Sitting comfortably in the Atlantic Division’s third spot, the Red Wings are about to extend the NHL’s longest active playoff appearance streak to an astounding 24 seasons.
The holders of the second longest postseason streak might not make it to 11.
A frustrating season marred by porous defense, inconsistent scoring and the inability to protect home ice—they lost all eight games played at San Jose’s SAP Center in February—has the Sharks on the verge of early elimination.
San Jose was in second place in the Pacific Division as recently as Feb. 1, but enters the home stretch five points behind the Flames for third and the second wild card berth. That’s a sizable gap to close with just 16 games left on the schedule, especially with the defending champion Kings standing between the Sharks and both wild-card spots.
The wizards at sportclubstats.com have crunched the numbers and they don’t like San Jose’s chances, putting them at just 15.9%. To earn something close to a 50-50 shot at making the playoffs, the the Sharks need to finish the regular season on an 11-5-0 tear.
That’s a tall order, but not impossible. San Jose has already managed one similar stretch of excellent play this season, winning 12 of 17 games from Nov. 29 through Jan. 6. And the schedule might just work out in the Sharks' favor ... if they can survive March.
San Jose has six home games remaining—probably a blessing, even considering its performance at home last month—with 10 more on the road, including a brutal seven-game swing (primarily through the East) that, ultimately, will define its season. The Sharks also have little margin for error, with four games remaining against high-end Cup contenders: the Penguins (March 9 and 29), the Predators (March 12) and the Blackhawks (March 14).
If San Jose can emerge from this stretch with something like a 6–4 mark, they may be able to make up ground in April, when the Sharks will play five consecutive opponents who are headed for the draft lottery: the Avalanche (April 1), the Coyotes (April 3 and 4), the Stars (April 6) and the Oilers (April 9). Those aren’t gimmes by any means—San Jose has lost both of its games against the doormat Sabres, and is 2–2 against almost-as-woeful Edmonton—but they are potential points that a playoff-worthy team should bank.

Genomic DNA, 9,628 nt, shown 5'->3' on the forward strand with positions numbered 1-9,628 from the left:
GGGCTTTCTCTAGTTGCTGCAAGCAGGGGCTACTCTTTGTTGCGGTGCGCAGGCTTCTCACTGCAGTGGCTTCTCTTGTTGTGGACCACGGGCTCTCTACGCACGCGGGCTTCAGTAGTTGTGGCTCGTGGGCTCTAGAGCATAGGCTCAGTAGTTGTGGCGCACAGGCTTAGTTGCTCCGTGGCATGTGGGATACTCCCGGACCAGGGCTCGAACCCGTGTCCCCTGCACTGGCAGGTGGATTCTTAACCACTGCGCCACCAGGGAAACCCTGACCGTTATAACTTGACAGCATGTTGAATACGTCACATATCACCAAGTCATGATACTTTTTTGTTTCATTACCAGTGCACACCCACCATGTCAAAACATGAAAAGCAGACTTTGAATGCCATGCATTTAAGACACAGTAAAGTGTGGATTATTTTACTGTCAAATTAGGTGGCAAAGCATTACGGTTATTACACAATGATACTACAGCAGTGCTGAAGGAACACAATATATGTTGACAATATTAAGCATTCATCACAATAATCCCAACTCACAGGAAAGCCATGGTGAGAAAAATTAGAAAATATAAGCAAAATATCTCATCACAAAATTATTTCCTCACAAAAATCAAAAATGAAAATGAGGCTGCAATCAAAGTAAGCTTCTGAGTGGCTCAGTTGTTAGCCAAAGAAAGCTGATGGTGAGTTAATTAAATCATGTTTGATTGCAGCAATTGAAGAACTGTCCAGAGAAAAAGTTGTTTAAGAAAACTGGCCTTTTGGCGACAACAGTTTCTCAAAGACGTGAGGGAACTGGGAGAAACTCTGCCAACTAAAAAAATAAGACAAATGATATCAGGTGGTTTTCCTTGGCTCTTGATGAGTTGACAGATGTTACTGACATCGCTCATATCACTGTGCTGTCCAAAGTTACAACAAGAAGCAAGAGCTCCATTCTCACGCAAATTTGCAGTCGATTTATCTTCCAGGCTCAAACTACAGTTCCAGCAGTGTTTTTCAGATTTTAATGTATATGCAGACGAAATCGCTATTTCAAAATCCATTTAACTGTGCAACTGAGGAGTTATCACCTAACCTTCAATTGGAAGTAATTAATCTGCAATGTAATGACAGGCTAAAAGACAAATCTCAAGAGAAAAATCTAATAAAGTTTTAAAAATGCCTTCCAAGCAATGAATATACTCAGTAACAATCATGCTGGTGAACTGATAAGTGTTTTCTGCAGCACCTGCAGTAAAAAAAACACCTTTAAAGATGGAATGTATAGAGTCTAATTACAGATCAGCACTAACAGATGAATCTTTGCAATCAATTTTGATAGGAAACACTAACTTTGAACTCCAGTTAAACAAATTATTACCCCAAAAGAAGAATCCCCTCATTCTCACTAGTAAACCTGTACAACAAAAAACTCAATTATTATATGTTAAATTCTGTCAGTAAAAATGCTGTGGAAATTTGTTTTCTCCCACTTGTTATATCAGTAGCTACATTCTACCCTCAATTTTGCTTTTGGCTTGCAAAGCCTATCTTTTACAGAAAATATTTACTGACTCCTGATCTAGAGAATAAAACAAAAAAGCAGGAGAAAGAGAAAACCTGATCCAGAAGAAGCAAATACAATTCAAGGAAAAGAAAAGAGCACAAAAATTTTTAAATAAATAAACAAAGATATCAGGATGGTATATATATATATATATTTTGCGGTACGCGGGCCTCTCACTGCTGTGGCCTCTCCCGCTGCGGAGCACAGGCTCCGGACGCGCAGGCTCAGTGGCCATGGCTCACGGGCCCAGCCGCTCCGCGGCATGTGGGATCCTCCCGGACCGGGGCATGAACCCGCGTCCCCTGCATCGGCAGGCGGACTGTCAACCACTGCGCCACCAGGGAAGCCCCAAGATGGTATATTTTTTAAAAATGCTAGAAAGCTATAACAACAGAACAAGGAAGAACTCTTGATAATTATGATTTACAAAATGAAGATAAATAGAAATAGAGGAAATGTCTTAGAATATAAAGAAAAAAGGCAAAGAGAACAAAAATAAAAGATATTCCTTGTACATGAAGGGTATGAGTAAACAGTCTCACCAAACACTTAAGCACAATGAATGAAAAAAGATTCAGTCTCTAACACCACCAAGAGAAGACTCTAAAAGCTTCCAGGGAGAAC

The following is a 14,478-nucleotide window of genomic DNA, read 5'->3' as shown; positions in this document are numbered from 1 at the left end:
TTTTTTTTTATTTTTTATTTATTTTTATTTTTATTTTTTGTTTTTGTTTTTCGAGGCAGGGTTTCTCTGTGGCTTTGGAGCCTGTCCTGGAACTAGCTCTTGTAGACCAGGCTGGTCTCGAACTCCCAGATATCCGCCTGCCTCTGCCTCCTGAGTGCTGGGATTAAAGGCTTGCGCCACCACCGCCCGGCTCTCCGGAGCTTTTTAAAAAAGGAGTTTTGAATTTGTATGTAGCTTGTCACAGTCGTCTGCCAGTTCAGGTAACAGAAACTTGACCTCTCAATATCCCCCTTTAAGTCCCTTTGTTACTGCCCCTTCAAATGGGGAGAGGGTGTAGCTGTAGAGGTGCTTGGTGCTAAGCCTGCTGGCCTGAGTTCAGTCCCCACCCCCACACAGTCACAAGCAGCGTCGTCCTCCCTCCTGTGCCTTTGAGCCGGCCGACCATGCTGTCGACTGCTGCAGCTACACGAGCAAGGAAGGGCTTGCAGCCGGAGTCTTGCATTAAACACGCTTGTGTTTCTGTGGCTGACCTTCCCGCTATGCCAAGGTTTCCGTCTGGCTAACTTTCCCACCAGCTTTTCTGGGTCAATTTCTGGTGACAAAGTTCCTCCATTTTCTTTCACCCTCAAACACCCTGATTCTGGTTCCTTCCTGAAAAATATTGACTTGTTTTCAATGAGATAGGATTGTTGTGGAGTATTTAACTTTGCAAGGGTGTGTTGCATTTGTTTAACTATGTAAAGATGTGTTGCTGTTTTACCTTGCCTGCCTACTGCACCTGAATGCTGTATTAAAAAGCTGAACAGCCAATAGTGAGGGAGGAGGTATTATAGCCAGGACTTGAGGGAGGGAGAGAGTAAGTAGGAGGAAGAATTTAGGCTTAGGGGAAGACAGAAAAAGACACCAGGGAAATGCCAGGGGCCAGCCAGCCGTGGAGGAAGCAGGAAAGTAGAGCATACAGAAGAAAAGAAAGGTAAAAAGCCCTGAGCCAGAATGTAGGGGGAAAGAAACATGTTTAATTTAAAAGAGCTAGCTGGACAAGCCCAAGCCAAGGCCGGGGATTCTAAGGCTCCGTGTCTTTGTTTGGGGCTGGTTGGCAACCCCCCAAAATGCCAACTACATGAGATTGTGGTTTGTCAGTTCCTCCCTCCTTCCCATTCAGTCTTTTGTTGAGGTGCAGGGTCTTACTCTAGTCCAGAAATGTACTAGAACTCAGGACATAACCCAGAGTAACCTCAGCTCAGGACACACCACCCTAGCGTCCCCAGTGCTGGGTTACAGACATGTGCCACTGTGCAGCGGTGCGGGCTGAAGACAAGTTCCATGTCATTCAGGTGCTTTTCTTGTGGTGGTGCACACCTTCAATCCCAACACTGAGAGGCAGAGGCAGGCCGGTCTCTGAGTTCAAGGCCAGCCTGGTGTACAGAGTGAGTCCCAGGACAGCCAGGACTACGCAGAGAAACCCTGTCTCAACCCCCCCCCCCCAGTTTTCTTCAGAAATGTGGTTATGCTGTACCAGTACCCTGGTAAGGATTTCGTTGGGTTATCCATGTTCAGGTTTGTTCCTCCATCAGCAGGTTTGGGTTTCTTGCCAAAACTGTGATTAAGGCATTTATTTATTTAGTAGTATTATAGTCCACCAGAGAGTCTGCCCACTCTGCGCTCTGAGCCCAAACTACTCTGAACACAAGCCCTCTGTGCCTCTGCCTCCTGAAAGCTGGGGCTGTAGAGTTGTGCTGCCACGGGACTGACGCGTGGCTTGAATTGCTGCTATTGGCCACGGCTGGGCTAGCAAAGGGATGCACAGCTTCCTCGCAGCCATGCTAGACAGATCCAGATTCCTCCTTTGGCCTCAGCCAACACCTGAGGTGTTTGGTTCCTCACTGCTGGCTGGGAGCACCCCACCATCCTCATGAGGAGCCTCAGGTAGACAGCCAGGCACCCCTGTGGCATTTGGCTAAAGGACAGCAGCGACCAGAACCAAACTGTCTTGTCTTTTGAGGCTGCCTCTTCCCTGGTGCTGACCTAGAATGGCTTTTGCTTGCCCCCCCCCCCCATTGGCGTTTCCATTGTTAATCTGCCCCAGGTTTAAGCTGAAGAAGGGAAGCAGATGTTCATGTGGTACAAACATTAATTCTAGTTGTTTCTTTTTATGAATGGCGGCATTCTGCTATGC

The Sharks then close out the season in Los Angeles (April 11), one of the only two remaining games that give them a chance to make up ground on a team they’re trailing (the other is against the Jets on March 17).
To get where they need to go they will need more from several players, starting between the pipes. San Jose ranks 22nd in the league, allowing an average of 2.74 goals per game, the most for the team since the 2005–06 season. Goalie Antti Niemi is in the midst of his worst year in San Jose, ranking 25th among NHL starters with a 2.62 goals-against average, and 23rd with a .913 save percentage. More concerning: He’s 1-4-0 with a 2.65 goals-against average in his last five starts. Alex Stalock has offered little in the way of support. His numbers have sagged to 2.66 and .904 this year from 1.87 and .932 last season. Between them, Niemi and Stalock have allowed 50 goals in the Sharks’ last 16 games (an average of 3.13).
The goalies are not alone in their struggles. Poor defensive play has been a constant sore spot this season. Brent Burns is terrific on the attack, but he continues to be an adventure in his own zone. On Saturday night alone he made (or didn’t make) plays that directly led to all three Canucks goals in a crucial 3–2 loss. Coach Todd McLellan has no choice but to finish the season with Burns as part of his top pair, but it’s clear by now that he’s ill-equipped to play the blue line on a contender.
And Burns isn’t the only problem on the back end. Matt Irwin’s upper body injury has forced Scott Hannan into a more prominent role, which might be too much for the veteran based on how much time Vancouver spent in San Jose’s zone when he was on the ice. There’s no telling how long Irwin might be out, but a prolonged spell would be a cause for concern, especially for a penalty kill that’s already operating at just 79.1% (25th in the league).
The team’s issues aren’t as pronounced up front. The power play is clicking at 21.8%, fifth best. Joe Pavelski is closing in on another 40-goal season. Joe Thornton remains one of the game’s elite playmakers. Logan Couture has been solid. Melker Karlsson has been a pleasant surprise, with 11 goals in 37 games since he was called up from AHL Worcester. But there are no signs of life from Patrick Marleau, who is on pace for his worst offensive season since 2007–08; he showed why when he missed a glorious opportunity to bury the Canucks with a goal that would have given the Sharks a 3–1 lead on Saturday night. And Tomas Hertl has clearly sagged under the weight of sophomore expectations while playing out of his natural position (center) for much of the season. Ultimately the top-six firepower that helped cover for a lack of production from the bottom end of the depth chart in the past isn’t there this season.
Those are a lot of blemishes to cover, but individually none of them are insurmountable. If San Jose can catch a couple of bounces—bounces that seem to have been going against them lately the Sharks have got a shot. But it’s a long one.